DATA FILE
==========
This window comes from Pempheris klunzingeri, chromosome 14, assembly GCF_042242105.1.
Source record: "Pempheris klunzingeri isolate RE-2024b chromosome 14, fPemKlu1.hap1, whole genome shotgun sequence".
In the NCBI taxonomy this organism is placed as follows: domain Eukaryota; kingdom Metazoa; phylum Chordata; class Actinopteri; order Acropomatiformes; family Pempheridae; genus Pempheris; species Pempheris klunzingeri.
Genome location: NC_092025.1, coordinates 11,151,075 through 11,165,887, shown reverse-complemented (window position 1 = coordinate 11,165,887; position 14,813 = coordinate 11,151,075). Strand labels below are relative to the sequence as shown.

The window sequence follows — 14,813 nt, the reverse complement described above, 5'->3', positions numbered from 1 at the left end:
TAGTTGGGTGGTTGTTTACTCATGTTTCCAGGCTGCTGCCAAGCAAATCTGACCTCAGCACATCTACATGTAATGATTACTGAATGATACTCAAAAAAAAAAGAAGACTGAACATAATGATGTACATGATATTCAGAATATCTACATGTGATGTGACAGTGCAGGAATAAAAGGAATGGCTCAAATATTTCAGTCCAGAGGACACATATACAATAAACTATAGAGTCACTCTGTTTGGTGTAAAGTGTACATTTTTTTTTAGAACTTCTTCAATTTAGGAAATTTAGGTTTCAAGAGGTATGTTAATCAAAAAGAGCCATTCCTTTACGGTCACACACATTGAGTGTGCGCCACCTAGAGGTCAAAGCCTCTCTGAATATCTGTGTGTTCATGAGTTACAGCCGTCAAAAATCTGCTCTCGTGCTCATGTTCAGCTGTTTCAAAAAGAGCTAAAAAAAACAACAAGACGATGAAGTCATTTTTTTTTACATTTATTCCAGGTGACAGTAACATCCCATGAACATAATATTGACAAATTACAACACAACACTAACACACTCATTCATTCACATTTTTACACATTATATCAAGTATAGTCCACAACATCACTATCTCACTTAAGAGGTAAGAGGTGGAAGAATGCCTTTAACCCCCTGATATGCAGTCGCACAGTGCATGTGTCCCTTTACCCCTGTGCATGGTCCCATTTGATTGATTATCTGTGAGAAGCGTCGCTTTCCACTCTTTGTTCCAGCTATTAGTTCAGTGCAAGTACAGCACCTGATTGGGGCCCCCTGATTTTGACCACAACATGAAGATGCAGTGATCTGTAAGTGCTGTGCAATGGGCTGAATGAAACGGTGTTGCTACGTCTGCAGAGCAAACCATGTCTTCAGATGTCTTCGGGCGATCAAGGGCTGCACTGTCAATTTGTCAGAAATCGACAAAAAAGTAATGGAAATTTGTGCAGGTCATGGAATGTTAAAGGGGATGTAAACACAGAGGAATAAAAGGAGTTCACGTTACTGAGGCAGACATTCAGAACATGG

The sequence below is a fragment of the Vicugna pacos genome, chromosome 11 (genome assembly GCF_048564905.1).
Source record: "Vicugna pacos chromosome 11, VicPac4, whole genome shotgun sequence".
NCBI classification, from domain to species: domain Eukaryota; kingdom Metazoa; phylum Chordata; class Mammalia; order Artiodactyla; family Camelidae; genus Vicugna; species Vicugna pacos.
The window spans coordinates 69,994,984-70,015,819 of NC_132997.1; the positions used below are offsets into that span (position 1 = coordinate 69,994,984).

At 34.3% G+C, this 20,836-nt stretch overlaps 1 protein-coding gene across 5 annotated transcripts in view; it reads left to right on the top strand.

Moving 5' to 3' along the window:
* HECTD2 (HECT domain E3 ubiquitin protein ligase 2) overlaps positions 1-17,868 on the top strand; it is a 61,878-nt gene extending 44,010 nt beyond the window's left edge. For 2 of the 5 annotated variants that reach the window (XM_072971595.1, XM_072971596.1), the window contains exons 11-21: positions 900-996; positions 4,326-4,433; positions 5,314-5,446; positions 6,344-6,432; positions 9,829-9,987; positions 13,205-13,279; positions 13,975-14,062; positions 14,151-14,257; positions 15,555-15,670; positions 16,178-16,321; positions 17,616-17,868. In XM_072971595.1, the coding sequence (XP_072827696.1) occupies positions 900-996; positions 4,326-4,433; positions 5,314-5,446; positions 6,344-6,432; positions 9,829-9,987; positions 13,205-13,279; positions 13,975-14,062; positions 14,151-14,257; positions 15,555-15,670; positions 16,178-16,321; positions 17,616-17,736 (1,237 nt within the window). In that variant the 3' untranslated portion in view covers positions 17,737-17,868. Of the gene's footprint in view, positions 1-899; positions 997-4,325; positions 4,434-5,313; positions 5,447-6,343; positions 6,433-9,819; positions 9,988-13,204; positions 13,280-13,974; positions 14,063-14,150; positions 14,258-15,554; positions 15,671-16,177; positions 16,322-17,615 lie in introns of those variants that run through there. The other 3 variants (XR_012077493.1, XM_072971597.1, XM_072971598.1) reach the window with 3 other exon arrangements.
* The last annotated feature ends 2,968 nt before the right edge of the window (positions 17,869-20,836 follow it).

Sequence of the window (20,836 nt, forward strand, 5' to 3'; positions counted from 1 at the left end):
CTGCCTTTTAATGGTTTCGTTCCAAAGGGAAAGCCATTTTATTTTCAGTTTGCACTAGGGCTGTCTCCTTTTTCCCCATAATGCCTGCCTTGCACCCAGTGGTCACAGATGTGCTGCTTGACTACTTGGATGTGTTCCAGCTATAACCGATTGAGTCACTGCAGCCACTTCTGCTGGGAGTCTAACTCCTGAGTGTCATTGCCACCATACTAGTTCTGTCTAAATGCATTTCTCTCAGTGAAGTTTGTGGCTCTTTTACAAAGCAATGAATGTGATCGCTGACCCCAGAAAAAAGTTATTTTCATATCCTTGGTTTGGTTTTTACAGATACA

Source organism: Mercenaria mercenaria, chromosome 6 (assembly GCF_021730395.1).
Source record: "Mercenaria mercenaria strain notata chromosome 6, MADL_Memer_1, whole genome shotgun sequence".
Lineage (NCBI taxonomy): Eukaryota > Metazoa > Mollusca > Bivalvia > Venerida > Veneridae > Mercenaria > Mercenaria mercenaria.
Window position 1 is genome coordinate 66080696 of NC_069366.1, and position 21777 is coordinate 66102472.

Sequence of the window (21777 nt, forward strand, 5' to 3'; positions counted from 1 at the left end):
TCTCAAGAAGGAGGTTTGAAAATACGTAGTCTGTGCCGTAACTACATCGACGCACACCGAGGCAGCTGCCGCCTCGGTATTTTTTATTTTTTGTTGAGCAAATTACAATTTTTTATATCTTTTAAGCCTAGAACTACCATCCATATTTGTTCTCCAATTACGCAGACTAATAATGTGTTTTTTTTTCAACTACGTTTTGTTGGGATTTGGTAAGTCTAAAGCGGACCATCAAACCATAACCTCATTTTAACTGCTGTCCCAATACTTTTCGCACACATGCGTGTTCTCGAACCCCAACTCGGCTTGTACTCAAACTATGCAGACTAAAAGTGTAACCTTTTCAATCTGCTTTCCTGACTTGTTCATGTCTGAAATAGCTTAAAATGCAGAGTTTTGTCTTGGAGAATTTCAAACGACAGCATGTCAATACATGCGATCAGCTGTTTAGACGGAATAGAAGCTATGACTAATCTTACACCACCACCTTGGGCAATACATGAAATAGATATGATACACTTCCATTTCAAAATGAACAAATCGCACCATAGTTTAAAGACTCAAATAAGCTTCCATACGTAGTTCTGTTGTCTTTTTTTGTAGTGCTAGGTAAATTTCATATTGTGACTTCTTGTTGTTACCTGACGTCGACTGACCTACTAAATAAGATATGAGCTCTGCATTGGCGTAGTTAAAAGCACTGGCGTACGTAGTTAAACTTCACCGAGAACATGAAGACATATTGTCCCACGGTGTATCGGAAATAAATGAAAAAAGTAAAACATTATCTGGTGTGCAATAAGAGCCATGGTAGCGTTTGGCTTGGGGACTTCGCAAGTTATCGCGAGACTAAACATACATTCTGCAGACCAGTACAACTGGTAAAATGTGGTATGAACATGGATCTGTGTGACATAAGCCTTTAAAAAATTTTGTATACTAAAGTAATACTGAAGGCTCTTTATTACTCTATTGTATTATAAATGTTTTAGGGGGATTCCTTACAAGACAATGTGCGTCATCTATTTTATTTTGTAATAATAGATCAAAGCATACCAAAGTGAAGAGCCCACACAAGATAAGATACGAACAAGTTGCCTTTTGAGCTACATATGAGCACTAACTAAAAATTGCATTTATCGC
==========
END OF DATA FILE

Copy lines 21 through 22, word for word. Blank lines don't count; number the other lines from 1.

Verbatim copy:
Sequence of the window (21777 nt, forward strand, 5' to 3'; positions counted from 1 at the left end):
TCTCAAGAAGGAGGTTTGAAAATACGTAGTCTGTGCCGTAACTACATCGACGCACACCGAGGCAGCTGCCGCCTCGGTATTTTTTATTTTTTGTTGAGCAAATTACAATTTTTTATATCTTTTAAGCCTAGAACTACCATCCATATTTGTTCTCCAATTACGCAGACTAATAATGTGTTTTTTTTTCAACTACGTTTTGTTGGGATTTGGTAAGTCTAAAGCGGACCATCAAACCATAACCTCATTTTAACTGCTGTCCCAATACTTTTCGCACACATGCGTGTTCTCGAACCCCAACTCGGCTTGTACTCAAACTATGCAGACTAAAAGTGTAACCTTTTCAATCTGCTTTCCTGACTTGTTCATGTCTGAAATAGCTTAAAATGCAGAGTTTTGTCTTGGAGAATTTCAAACGACAGCATGTCAATACATGCGATCAGCTGTTTAGACGGAATAGAAGCTATGACTAATCTTACACCACCACCTTGGGCAATACATGAAATAGATATGATACACTTCCATTTCAAAATGAACAAATCGCACCATAGTTTAAAGACTCAAATAAGCTTCCATACGTAGTTCTGTTGTCTTTTTTTGTAGTGCTAGGTAAATTTCATATTGTGACTTCTTGTTGTTACCTGACGTCGACTGACCTACTAAATAAGATATGAGCTCTGCATTGGCGTAGTTAAAAGCACTGGCGTACGTAGTTAAACTTCACCGAGAACATGAAGACATATTGTCCCACGGTGTATCGGAAATAAATGAAAAAAGTAAAACATTATCTGGTGTGCAATAAGAGCCATGGTAGCGTTTGGCTTGGGGACTTCGCAAGTTATCGCGAGACTAAACATACATTCTGCAGACCAGTACAACTGGTAAAATGTGGTATGAACATGGATCTGTGTGACATAAGCCTTTAAAAAATTTTGTATACTAAAGTAATACTGAAGGCTCTTTATTACTCTATTGTATTATAAATGTTTTAGGGGGATTCCTTACAAGACAATGTGCGTCATCTATTTTATTTTGTAATAATAGATCAAAGCATACCAAAGTGAAGAGCCCACACAAGATAAGATACGAACAAGTTGCCTTTTGAGCTACATATGAGCACTAACTAAAAATTGCATTTATCGC